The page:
Benoit was the standout of the Radicalz early on, provided his late success in WCW. He received a considerable upper midcard push and always gave the Steve Austin, the Rock, and Triple H incredible match-ups. He taught Kurt Angle the physical in-ring style that Angle would perfect on his own. In return, Angle used his rising star to help Benoit elevate to the top. Their Royal Rumble 2003 match is of great importance to Benoit because in spite of losing to Angle in the match, Angle helped sell the strong "losing effort" by Benoit. After their Royal Rumble 2003 match, fans gave Chris Benoit a standing ovation. This may have tipped the WWE off that Benoit was ready to be Champion. Royal Rumble 2004 occurred and Benoit walked out of the Rumble match as #1 contender. Benoit opted to go after RAW's World Heavyweight Championship, which Triple H currently held... Eventually, Shawn Michaels was also added to the match to make arguably the greatest Triple Threat match of all time at Wrestlemania 20.
For the WWE's biggest annual event AND the 20th anniversary show, the WWE ended the show with Chris Benoit ending the show as World Heavyweight Champion. Provided his horrific events from June 2007 when Benoit snapped and killed his wife and son, also committing suicide, the ending to Wrestlemania 20 is now an embarrassment to the WWE Corporation. Furthermore, Eddie Guerrero came out to join Chris Benoit in the celebration after Eddie successfully defended the WWE Title against Kurt Angle. While the WWE celebrated the passing of Eddie Guerrero, Eddie's passing in late 2005 helped implement the WWE Wellness Policy during 2006 due to rising wrestler deaths before the age of 45. Moving forward, this "Wrestlemania Moment" will only be contained within Wrestlemania DVD sets and won't be featured elsewhere. Chris Benoit during June 2007 was a PR disaster for the WWE and the WWE ramped up its Wellness Policy and concussion testing to avoid another disaster like Benoit's lost weekend.
And finally... Wrestlemania 20 featured the return of the "Deadman" gimmick for the Undertaker. The Undertaker ran with the "Deadman" gimmick from his WWE debut during 1990 through 1998 and took a demonic twist with the character during the "Ministry of Darkness" angle during 1999. The Undertaker suffered a torn groin during late 1999 and was out for a short while. He returned with a new gimmick... Ditching the "Deadman" look, we were treated to an Undertaker that looked like a Hell's Angel instead... Dubbed by fans as the "Bikertaker" and replacing his Tombstone Piledriver with the "Last Ride" Powerbomb, the Undertaker took on a more real gimmick than the cartoonish character he was forced to portray during the 1990's. Worse yet about the 1990's Deadman gimmick, the Undertaker was forced to wrestle a very limited style as a performer and was fed wrestlers like Kama, Mabel, Yokozuna, Giant Gonzalez, and other thick or tall wrestlers. It wasn't until the likes of Bret Hart, Mankind (Mick Foley), Shawn Michaels, and Steve Austin fought the Undertaker that it was realized that the Undertaker had some actual in-ring ability. Problem wasn't the wrestler, but it was the dance partners fed to the Undertaker for most of the 1990's decade.
When the Undertaker returned during 2000, gone were the excessive Tall & Thick wrestler feuds shoved down his throat and in were great opponents. Many wrestling fans took notice of the Undertaker after his impressive bout with Triple H at Wrestlemania 17 but the Undertaker's workrate improved when he went to the Smackdown roster and was pushed by Brock Lesnar as a legitimate opponent. The Undertaker stepped up his game by studying Mixed Martial Arts and began incorporating submissions and striking into his matches and actually improved as an in-ring performer as a result. By 2004, Vince McMahon and possibly the Undertaker himself wanted the return of the "Deadman" gimmick. During late 2003, the Undertaker was actually feuding with Vince McMahon and the two had a "Buried Alive" match at Survivor Series 2003. With the help of Kane interfering, Vince defeated the Undertaker in a Buried Alive match in which the Undertaker was pronounced dead... This match result enabled the Undertaker to take time off and have a rebirth at Wrestlemania 20 as the "Deadman" gimmick again.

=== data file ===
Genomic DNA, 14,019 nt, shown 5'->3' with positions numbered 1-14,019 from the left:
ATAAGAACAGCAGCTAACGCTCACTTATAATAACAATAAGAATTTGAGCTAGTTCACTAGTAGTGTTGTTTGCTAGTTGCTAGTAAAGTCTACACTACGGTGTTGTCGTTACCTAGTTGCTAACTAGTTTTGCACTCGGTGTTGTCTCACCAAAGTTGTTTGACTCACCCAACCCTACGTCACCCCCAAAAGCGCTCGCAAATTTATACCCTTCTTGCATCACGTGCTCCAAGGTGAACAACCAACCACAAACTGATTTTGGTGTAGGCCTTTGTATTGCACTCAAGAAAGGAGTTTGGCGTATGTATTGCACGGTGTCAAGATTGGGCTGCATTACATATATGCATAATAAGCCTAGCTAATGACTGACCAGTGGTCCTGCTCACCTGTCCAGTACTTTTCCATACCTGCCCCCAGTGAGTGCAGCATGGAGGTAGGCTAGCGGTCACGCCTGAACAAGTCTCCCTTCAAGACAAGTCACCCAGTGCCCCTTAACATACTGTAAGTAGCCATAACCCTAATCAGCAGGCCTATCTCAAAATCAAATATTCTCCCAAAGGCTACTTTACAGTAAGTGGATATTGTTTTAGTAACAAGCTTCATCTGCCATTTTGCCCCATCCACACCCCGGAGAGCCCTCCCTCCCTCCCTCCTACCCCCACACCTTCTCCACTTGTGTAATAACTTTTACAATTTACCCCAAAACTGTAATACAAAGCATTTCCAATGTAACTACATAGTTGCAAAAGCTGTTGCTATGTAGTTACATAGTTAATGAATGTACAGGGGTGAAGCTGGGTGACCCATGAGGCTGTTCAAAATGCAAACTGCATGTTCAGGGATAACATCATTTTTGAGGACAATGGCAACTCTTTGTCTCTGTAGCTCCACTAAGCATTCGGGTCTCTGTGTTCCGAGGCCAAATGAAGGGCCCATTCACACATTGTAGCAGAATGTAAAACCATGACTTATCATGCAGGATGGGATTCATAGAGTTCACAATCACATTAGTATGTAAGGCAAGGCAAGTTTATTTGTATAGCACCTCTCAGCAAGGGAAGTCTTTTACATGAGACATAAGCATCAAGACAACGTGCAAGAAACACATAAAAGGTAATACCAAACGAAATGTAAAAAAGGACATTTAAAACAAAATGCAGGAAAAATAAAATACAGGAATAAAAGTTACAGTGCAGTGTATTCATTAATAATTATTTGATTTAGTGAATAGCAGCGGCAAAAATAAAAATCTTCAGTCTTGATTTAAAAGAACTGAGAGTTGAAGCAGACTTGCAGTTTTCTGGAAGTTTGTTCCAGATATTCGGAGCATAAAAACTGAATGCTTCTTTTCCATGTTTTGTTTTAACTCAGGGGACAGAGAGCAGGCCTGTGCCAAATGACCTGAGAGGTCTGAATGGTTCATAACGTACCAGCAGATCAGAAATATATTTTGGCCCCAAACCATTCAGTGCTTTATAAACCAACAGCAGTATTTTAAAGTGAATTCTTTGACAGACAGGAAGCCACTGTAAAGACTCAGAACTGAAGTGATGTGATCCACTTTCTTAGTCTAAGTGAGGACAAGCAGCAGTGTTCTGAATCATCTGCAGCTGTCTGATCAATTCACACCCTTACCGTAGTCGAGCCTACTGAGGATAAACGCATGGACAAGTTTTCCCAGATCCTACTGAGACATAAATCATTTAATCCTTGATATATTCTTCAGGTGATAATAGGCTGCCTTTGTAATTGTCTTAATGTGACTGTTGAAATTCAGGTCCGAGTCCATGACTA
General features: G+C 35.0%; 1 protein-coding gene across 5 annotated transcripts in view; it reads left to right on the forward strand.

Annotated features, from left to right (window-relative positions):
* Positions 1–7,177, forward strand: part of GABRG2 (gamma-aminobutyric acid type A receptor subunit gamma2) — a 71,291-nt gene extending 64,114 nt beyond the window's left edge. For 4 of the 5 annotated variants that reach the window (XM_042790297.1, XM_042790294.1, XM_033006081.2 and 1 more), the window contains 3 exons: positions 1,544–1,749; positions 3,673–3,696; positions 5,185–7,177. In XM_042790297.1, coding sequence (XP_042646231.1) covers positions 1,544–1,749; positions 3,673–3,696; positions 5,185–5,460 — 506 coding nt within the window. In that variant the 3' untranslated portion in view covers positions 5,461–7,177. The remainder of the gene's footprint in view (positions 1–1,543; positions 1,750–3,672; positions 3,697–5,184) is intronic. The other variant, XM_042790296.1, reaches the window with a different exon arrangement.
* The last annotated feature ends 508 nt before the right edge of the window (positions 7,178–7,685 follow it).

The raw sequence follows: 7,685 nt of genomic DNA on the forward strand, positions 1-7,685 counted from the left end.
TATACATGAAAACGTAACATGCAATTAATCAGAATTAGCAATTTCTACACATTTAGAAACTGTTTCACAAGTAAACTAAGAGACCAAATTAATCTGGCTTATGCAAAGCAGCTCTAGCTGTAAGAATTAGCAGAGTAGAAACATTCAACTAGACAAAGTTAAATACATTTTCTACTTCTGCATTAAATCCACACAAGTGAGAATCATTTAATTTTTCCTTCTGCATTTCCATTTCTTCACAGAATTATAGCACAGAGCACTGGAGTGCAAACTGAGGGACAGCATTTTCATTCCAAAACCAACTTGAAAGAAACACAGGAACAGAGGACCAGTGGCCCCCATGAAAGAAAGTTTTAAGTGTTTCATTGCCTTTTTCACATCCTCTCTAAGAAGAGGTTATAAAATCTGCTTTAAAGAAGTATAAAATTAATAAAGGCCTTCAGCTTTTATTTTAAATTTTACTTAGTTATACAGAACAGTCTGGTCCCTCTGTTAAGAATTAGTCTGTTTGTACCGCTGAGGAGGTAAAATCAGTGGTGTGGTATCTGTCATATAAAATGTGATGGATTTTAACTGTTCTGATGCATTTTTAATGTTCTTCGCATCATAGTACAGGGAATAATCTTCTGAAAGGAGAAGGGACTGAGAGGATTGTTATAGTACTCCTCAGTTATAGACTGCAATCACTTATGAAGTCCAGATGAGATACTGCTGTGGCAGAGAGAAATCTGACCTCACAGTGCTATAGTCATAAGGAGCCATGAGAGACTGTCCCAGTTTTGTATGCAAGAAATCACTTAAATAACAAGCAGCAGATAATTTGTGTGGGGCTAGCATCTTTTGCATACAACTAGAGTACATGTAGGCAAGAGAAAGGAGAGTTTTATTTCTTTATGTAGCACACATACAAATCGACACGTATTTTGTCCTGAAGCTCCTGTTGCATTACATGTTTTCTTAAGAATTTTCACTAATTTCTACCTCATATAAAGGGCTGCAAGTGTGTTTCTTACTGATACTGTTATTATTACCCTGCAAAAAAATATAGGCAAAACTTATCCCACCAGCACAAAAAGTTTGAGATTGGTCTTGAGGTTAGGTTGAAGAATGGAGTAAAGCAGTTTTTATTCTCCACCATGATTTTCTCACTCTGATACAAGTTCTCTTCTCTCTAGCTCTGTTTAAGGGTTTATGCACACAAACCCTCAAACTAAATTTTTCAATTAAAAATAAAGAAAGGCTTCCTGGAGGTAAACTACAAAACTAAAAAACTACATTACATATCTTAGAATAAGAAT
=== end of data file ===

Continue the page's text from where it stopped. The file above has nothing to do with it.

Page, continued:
At Wrestlemania 20, on this day in pro wrestling history, the Undertaker defeated Kane with the return of the "Deadman" gimmick. The match at Wrestlemania 20 was mostly rated as being OK, but the return of the "Deadman" is the important part. The gimmick that many older WWE fans loved was merged with the "Bikertaker" that became a stronger in-ring performer. Since 2004, the Undertaker's Wrestlemania matches have increased in seriousness and excellence. In addition to being fed great opponents, the Undertaker brought his A-game as well. The WWE began to market the Deadman gimmick as being invincible at Wrestlemania and the streak has become a legitimate draw for the annual Wrestlemania match. His match against Shawn Michaels at Wrestlemania 25, in particular, is considered a masterpiece and one of the greatest matches of all time. The "sense of urgency" over the streak keeps increasing by the year and the addition of Triple H to the streak for back-to-back years put the streak over the top.
Wrestlemania 20 changed EVERYTHING for the WWE. 4 big wrestlers left the WWE after Wrestlemania 20 in Steve Austin, Rock, Brock Lesnar, and Bill Goldberg. The WWE tried to push Chris Benoit and Eddie Guerrero as their new stop stars but the World Titles were soon shifted to newly pushed wrestlers instead in Randy Orton and JBL. JBL, of course, was the one to put over John Cena for his first WWE Title at the following Wrestlemania. Lastly, the Undertaker was repackaged with a familiar gimmick that he could now unleashed as a good in-ring performer. On this day in pro wrestling history, the WWE intended to present the greatest wrestling show on earth... What they got was a permanently changed WWE instead.
Just chill till the next history lesson...